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8.2: Conifers

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    8.2 Conifers (Phylum Pinophyta)

    Conifers are the most diverse group of gymnosperms, with 629 species worldwide (Christenhusz and Byng, 2016). A large number of conifer species are native to the Northern Hemisphere where they are an important part of native ecosystems, providing forest structure with many organisms depending on them for survival. The majority of conifer species are trees with secondary growth (wood formation) and are evergreen, not shedding their leaves seasonally. Leaves on most species are adapted to cold climates and snowy conditions by growing in a needle-like shape, which prevents snow from accumulating on the tree and eventually breaking it. Instead, the snow falls through the needles and releases the pressure caused by its weight. Another advantage of the needle-like leaf shape is resistance to desiccation in the cold dry winter. All species of conifers are wind pollinated, with some species having male and female plants (dioecious), while others have male and female cones on the same tree (monoecious).

    There are several economically important species of conifers such as pines, cedars, and junipers, which are used for lumber and paper making. Conifers are the main source of raw material for paper products in North America, with numerous species grown in timber lots and constituting a big part of the world’s economy.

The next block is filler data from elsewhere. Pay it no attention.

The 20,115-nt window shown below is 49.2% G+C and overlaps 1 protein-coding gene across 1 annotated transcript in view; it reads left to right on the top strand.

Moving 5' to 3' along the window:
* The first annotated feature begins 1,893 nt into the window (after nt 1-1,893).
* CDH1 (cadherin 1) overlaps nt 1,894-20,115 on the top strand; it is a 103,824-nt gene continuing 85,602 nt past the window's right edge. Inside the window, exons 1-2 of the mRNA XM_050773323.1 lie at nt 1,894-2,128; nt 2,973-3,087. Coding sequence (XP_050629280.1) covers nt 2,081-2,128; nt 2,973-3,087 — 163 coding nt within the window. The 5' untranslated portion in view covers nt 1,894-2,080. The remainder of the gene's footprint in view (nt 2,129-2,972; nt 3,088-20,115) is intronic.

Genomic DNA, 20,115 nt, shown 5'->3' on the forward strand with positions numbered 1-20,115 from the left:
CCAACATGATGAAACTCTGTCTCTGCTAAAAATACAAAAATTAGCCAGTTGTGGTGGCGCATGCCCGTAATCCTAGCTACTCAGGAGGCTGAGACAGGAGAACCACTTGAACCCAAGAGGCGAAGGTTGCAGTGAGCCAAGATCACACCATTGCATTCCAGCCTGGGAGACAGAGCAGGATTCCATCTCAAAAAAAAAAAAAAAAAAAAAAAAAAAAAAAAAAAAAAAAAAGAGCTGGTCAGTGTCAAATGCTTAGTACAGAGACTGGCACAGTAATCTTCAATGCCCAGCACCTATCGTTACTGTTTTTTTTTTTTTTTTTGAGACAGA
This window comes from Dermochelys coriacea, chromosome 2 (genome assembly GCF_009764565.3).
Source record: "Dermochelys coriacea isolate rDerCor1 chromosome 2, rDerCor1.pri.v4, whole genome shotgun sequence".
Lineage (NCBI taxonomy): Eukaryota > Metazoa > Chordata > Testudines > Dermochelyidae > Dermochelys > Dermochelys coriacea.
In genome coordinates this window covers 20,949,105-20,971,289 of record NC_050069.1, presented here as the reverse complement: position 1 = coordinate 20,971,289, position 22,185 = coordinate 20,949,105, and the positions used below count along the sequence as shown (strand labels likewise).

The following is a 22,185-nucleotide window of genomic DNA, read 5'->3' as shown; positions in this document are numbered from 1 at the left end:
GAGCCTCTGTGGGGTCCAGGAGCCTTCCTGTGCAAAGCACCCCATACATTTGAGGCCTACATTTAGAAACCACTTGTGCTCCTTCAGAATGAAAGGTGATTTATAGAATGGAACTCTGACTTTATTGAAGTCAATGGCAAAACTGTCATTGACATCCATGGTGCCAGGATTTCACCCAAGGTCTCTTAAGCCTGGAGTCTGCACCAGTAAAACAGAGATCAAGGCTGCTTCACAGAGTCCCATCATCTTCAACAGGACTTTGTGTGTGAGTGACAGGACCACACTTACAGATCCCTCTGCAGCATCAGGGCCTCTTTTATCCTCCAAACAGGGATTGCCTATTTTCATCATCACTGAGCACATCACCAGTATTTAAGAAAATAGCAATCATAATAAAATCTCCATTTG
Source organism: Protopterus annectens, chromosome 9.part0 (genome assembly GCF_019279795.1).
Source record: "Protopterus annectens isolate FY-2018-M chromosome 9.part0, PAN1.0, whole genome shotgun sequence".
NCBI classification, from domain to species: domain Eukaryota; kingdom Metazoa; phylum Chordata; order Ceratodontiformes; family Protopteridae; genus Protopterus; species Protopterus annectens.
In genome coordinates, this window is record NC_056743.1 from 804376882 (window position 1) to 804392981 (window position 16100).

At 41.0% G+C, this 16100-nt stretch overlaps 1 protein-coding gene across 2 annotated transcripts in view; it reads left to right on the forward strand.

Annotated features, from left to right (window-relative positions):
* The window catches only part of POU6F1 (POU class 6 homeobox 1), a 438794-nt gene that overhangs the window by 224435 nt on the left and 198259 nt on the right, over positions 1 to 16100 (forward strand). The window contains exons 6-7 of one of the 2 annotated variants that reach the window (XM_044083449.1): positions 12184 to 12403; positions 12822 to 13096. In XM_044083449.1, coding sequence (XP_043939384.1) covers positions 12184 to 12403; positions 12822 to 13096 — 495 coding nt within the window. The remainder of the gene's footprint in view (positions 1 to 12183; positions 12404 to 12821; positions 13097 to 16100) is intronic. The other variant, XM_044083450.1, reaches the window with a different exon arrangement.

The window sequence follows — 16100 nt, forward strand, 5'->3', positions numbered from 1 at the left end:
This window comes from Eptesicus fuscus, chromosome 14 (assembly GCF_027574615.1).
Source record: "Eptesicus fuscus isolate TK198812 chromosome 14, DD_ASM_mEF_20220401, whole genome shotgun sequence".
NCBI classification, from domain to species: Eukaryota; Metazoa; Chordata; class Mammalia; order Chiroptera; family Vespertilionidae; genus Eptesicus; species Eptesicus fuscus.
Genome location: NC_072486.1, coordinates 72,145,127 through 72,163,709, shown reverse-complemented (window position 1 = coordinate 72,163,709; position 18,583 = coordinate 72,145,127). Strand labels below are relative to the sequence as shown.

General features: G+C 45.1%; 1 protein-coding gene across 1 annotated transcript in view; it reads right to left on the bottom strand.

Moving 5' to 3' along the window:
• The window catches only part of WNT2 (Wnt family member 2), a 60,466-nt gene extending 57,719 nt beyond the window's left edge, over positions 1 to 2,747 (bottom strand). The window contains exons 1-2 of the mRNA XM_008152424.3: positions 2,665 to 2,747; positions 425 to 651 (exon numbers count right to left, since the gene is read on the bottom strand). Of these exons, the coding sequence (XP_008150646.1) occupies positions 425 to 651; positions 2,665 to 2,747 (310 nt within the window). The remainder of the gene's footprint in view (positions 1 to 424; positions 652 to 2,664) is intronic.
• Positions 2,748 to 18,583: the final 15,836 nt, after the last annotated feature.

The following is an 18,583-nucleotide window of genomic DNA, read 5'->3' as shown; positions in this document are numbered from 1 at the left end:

Culturally, many species of conifers are important and are used during the holidays for decorations or as part of celebrations. For example, several species of Christmas trees are grown on tree farms, and pine cones and juniper foliage are used for wreaths and other seasonal decorations (Figure \(\PageIndex{1}\)). Another example of how conifer species are used by people is the harvesting of juniper berries to make gin. The berries are female cones, not real fruits, that are used to flavor the alcoholic beverage. The seeds of two Araucaria species are also eaten in Chile and Australia by indigenous peoples.

    Christmas trees.jpg
    Figure \(\PageIndex{1}\): Washington Christmas tree farm. A) Holiday ornaments, and B) Field of Christmas with trees. By Washington State Department of Agriculture is licensed under CC BY-NC 2.0 via Flickr.

    Pine trees are the most iconic group of conifers (Figure \(\PageIndex{2}\)). They are considered by many as the most important genus of trees, as they have been used extensively by humans and their range of distribution occupies a vast area that extends from subtropical areas to subarctic zones. Pine trees grow in the coastal plains of Florida, mid-elevation forests in Mexico, and the boreal forests of Canada (Richardson et al., 2007). Pine “nuts,” which are pine seeds, are very nutritious and are harvested from 29 species of pine trees in different parts of the world, including most of the Mediterranean, Asia, and the Middle East (Awan and Pettenella, 2017), as well as in the Southwestern United States.

    White pine by DutraElliott.jpg
    Figure \(\PageIndex{2}\): White pine (Pinus strobus) native to the Eastern United States. A) Needle like leaves, B) Female cone, and C) Four year old seedling. By DutraElliott is licensed under CC BY-NC-SA 4.0 via Flickr.